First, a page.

Nokia demeure le plus gros producteur de téléphones mobiles, parce qu’elle en vend beaucoup, de très simples, aux pays en développement. Mais l’entreprise a raté la vague du smartphone à valeur ajoutée. C’était une spécialiste du matériel alors que le jeu est maintenant logiciel et services. Changement en perspective :
Until now, it has excelled in making and distributing hardware. This has trained the organisation to focus on planning and logistics. Deadlines are often set 18 months in advance. Teams developing a new device also work in relative isolation and even competitively, to make each product more original. And although Nokia has always done a lot of market research and built phones for every conceivable type of customer, it sells most of its wares to telecoms operators and designs its products to meet their demands.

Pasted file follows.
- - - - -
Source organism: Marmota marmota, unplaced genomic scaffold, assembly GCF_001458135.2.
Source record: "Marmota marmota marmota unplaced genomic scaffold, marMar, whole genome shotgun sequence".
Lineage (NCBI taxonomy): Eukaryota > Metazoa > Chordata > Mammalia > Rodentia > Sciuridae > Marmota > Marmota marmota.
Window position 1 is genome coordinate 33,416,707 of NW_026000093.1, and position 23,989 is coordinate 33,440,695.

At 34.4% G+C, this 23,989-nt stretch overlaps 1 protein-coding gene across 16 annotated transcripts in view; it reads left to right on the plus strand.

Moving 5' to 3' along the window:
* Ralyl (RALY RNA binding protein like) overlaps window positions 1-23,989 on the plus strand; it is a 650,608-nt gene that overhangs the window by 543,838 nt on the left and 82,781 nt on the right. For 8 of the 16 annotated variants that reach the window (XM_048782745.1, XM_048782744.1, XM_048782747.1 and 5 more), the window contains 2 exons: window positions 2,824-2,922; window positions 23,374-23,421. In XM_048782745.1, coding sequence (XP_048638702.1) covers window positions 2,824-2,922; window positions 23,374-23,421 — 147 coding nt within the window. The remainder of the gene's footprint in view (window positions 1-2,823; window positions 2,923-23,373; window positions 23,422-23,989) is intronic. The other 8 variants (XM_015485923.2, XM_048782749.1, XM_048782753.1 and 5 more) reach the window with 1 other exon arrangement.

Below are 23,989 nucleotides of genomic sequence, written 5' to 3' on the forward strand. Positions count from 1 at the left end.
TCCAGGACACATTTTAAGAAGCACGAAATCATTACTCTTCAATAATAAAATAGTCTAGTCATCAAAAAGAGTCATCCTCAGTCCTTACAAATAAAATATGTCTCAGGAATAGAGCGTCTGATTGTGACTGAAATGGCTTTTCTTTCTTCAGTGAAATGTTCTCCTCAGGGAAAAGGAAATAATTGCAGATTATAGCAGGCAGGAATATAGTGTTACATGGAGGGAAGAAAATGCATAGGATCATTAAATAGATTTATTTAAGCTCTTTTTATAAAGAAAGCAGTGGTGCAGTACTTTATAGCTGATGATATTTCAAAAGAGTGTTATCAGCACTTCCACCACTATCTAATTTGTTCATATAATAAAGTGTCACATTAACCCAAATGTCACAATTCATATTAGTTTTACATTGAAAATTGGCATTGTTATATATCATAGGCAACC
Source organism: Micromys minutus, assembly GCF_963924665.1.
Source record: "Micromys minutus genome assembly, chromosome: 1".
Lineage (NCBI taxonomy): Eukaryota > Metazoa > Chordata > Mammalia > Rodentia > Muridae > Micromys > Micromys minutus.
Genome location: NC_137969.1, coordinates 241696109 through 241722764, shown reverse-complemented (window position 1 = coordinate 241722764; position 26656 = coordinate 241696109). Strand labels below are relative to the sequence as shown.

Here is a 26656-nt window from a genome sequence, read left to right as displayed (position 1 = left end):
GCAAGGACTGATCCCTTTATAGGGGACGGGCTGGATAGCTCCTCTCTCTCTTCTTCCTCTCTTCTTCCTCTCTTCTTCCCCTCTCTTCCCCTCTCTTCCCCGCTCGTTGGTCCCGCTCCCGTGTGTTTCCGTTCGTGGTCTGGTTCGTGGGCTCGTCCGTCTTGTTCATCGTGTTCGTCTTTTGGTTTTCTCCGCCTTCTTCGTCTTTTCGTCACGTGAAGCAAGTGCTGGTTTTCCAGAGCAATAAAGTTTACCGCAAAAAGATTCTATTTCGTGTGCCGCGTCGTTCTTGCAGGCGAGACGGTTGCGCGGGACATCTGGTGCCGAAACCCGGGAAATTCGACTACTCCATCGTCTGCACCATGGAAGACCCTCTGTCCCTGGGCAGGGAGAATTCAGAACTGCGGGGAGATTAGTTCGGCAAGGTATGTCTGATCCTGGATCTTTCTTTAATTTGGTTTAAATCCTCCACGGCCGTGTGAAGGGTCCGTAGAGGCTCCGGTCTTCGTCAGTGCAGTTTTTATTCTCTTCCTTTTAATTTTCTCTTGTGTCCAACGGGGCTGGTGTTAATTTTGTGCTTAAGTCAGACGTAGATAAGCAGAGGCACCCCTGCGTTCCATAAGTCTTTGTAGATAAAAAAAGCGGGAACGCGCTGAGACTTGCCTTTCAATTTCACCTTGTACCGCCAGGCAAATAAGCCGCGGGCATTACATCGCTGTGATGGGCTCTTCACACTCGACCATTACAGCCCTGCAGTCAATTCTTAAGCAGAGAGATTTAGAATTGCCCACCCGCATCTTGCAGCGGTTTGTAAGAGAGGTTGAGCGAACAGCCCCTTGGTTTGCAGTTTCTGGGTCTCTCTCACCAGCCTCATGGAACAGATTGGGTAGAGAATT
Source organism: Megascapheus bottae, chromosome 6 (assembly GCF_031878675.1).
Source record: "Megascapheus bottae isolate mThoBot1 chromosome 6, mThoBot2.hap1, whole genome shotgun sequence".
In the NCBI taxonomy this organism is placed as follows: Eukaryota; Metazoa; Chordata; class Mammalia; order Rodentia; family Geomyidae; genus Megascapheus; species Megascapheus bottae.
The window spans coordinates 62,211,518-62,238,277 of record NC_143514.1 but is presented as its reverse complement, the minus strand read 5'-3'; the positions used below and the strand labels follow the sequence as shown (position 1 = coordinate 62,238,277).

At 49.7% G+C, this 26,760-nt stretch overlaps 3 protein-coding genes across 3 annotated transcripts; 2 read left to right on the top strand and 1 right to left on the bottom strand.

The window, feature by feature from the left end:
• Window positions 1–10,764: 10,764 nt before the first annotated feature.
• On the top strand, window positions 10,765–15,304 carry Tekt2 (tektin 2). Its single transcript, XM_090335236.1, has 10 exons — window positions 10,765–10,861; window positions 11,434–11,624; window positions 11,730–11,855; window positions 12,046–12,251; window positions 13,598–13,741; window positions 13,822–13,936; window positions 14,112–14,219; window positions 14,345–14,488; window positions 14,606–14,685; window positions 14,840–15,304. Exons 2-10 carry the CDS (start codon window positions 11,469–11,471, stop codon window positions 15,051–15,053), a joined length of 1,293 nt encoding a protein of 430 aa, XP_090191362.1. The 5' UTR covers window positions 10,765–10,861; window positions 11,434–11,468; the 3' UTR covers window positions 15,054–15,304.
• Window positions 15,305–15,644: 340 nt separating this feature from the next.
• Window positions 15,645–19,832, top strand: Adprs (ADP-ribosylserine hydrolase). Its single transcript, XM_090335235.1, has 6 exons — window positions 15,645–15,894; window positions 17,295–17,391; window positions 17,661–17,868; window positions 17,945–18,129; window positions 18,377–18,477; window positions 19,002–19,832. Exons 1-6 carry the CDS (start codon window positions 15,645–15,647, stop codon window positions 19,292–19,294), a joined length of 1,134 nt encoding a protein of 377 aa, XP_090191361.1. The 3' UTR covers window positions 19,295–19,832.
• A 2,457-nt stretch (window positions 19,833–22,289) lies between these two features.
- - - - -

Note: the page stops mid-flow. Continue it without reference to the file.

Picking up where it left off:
With the rise of the smart-phone, however, software and services are becoming much more important. They require different skills. Development cycles are not counted in quarters and years, but in months or even weeks. New services do not have to be perfect, since they can be improved after their launch if consumers like them. Teams have to collaborate more closely, so that the same services and software can run on different handsets. Nokia also has to establish a direct relationship with its users like Apple’s or Google’s.